Published in KPBS On Air Magazine August 1990

The cramped, little studio-office says it all — in multiple media and in two languages. There are piles of yellowed newspapers in English and Spanish, racks of audio and video tapes. The bookshelves are methodically and bilingually tagged: Art Magazines/Revistas de Arte, Border Works/Chicano Literatura y Arte. A skinny strand of smoke climbs out of the overstuffed ashtray. The Mac is humming, the phone is ringing. The artist is in.

Guillermo Gómez-Peña pushes back from one of three crowded desks in his Sushi Gallery office and apologizes for not being a better host. As always, he has just arrived, and is just about to leave. Keeping “one foot on each side of the border,” the interdisciplinary artist spends about 60% of his time on the road.   “I’m replicating the migratory history of my people,” he says. He grew up in Mexico City , works in San Diego and Tijuana .   “I’m a migrant intellectual.   My work is about migration, being territorialized. It’s about cartography, about being always on the move. I have to live my art.”

Defining Gómez-Peña’s art is not easy.   Using the border as his artistic laboratory, he is a radio commentator who produces “audio art,” a print journalist, a poet, a performance artist who’s appeared internationally and on film, co-editor of a bilingual, multimedia arts magazine (La Linea Quebrada/The Broken Line). All his work is multicultural, political, experimental and concerned with border issues.   His searing, funny, thought-provoking audio essays can be heard on “Crossroads,” National Public Radio’s multicultural newsmagazine (Sundays at 4:00 on KPBS-FM).

To the casual observer, Gómez-Peña’s artistic range may seem extremely broad, but he considers his work to be concentrated and focused. “The drastic separation between journalism and art doesn’t exist in Mexico ,” he explains. “In Mexico , poets and performance artists are involved in newspapers, in radio — the so-called New Journalism that came out of the 1985 earthquake.   We think of the journalist as analytical. The artist is more fractured, frantic; he speaks with a multiplicity of voices.   I’m always looking for the space in-between, where I can be a social chronicler. I intertwine quotes, poetry, memory and commentary.   I’m always walking back and forth.”

For one so constantly on the move, Gómez-Peña is relaxed when he speaks, but direct and intense.   He is also funny, and rather erudite.   His English is impeccable, despite the heavy accent and the fact that he has learned the language informally in his scant twelve years in this country. “My job is language,” he says. “My work immerses me in language. My art and my journalism is about language. I have to take seriously the words.”     In his audio essays, beautifully written and produced, Gómez-Peña sometimes talks about his personal experiences, as in “Busted Seven Times,” a discussion of his “Chicanization” and his nasty interactions with U.S. policemen because he “looked suspicious,” which is to say, suspiciously Mexican.   “Can you tell a drug dealer from a performance artist? A repo man from a Latino journalist? Are you sure?”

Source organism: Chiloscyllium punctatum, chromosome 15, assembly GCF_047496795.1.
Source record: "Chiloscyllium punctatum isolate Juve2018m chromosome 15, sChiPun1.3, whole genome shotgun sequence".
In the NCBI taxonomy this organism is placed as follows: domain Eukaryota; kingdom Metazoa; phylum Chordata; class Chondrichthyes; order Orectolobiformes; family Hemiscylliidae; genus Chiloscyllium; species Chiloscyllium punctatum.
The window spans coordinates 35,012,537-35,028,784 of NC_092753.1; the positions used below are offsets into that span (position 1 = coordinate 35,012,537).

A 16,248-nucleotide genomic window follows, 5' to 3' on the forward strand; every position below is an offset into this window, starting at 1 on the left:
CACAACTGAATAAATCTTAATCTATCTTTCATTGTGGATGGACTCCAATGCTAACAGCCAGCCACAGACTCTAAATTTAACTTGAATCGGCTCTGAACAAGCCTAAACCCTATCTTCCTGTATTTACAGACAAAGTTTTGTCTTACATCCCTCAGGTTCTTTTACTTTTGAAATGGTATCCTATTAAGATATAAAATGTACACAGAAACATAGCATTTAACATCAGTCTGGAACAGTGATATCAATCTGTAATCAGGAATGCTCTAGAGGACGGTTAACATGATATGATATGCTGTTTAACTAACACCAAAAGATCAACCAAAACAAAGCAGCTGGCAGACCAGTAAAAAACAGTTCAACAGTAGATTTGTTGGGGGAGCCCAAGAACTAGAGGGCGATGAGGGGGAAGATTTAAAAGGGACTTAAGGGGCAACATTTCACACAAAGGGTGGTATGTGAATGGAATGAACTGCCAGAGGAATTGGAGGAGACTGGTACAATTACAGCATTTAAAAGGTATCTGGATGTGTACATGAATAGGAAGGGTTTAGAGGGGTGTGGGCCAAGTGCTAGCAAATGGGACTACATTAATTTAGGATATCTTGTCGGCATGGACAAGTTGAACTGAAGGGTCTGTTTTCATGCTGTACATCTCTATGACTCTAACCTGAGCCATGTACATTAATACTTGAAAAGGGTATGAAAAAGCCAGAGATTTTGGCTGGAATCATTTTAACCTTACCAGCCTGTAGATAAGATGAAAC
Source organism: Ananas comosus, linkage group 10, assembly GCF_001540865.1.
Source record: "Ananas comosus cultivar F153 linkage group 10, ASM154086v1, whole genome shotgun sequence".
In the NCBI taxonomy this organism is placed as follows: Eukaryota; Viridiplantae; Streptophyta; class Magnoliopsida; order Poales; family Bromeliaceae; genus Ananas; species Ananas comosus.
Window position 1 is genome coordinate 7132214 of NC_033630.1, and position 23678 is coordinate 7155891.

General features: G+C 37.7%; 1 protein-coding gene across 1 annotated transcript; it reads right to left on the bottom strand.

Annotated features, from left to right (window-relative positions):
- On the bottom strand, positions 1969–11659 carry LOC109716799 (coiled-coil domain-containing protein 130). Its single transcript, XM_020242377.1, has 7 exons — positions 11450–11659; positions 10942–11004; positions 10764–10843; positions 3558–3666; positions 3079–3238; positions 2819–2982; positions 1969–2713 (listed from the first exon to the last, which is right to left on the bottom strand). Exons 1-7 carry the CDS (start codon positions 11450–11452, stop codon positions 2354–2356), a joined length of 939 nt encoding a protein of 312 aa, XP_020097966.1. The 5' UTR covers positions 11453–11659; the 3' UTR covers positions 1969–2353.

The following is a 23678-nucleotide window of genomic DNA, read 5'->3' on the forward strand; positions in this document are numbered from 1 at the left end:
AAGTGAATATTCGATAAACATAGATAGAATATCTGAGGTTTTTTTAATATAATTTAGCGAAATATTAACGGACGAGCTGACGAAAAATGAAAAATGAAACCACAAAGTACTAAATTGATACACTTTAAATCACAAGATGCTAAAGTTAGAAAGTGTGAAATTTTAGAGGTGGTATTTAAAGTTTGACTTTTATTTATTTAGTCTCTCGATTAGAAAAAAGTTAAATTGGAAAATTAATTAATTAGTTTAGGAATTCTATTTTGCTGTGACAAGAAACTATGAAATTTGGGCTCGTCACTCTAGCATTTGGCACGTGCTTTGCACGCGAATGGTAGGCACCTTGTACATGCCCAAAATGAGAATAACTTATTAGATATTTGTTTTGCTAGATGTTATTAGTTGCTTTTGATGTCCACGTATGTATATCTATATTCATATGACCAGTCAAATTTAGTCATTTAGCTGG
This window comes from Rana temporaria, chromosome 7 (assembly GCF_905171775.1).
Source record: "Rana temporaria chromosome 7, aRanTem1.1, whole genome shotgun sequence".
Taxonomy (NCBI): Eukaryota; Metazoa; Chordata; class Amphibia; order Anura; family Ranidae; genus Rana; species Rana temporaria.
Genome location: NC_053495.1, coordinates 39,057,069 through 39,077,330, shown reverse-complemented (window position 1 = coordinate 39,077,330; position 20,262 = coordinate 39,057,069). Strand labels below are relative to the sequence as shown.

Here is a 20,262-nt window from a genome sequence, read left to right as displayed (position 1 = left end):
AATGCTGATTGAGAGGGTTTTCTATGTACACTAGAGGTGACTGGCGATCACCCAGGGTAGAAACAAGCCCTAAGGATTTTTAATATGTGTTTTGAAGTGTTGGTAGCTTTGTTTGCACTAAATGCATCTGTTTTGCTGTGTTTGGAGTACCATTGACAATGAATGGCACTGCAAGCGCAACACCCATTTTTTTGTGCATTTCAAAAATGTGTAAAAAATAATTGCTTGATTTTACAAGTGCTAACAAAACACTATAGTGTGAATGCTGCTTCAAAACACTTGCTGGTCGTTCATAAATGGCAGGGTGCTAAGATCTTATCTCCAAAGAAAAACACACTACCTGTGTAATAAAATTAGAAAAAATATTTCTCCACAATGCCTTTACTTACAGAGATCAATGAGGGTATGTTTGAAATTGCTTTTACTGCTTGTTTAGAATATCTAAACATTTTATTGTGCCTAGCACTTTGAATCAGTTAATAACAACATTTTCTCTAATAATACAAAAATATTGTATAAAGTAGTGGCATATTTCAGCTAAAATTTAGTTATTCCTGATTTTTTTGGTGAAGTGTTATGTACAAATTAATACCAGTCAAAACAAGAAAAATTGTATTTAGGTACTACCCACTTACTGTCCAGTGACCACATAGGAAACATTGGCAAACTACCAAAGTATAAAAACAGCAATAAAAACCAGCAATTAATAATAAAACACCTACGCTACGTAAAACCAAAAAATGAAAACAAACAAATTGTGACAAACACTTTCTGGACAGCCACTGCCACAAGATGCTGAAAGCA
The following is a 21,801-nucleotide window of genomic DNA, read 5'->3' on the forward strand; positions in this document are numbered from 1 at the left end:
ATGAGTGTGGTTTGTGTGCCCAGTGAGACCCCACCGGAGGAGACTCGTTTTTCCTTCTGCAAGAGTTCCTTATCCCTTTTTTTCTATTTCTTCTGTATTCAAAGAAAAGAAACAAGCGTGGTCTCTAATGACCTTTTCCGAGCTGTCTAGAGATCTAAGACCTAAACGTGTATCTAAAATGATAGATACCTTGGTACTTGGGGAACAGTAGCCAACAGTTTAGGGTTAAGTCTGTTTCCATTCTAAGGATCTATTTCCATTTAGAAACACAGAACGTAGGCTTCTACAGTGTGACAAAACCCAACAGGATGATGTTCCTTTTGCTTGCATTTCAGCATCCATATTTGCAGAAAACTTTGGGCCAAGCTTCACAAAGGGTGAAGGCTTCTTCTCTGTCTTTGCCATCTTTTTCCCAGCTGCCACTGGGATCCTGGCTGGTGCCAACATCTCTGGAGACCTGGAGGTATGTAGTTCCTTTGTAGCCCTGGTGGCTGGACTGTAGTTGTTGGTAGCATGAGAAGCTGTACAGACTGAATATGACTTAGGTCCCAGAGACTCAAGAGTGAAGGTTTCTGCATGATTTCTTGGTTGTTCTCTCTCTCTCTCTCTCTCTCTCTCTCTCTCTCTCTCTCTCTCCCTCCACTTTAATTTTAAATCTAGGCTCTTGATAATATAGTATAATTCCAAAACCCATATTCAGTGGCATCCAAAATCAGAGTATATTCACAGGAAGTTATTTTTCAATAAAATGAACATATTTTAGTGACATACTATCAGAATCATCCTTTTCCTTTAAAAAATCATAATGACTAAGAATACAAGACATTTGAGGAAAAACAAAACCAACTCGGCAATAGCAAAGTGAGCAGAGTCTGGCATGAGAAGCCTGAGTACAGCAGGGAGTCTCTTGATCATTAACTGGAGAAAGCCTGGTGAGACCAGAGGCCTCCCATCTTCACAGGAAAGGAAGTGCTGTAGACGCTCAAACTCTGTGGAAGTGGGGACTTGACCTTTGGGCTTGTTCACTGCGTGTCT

He helped to found a collective called the Border Arts Workshop in 1985, but split off from them last year over philosophical differences: “Some of them felt it was still important to work regionally. But I thought there should be a shift to more international links.”   As always, Gómez-Peña is true to his word.   His current collaborations are bicoastal or binational. His focus on “borderization” (rather than “internationalism”) keeps him searching for new models of collaboration.

He’s also looking for new ways of making radio. “The Latino community comes from a very oral culture; it still looks at the world through radio.   What we need on both sides of the border is a very contemporary radio that speaks to the times.   This includes larger formats, radio novellas, multi-lingual hybrid poetry.” Longer works for “Crossroads” are already underway. “Norte-Sur,” a half-hour audio portrait of how pop culture reflects North-South relations, was co-produced with Coco Fusco, a Cuban-American writer from New York .   The next major undertaking is a trilogy called “1992,” a series of performance radio pieces — “sound art” — with multiple characters, elaborate engineering and layers of sound. Part one, commissioned by the Los Angeles Arts Festival, will be linked with a live performance event in September.

            In a 1988 piece in L.A. Weekly, Gómez-Peña wrote: “I live smack in the fissure between two worlds, in the infected wound.”   Now, he says, “the healing process of the border must begin.”

©1990 Patté Productions Inc.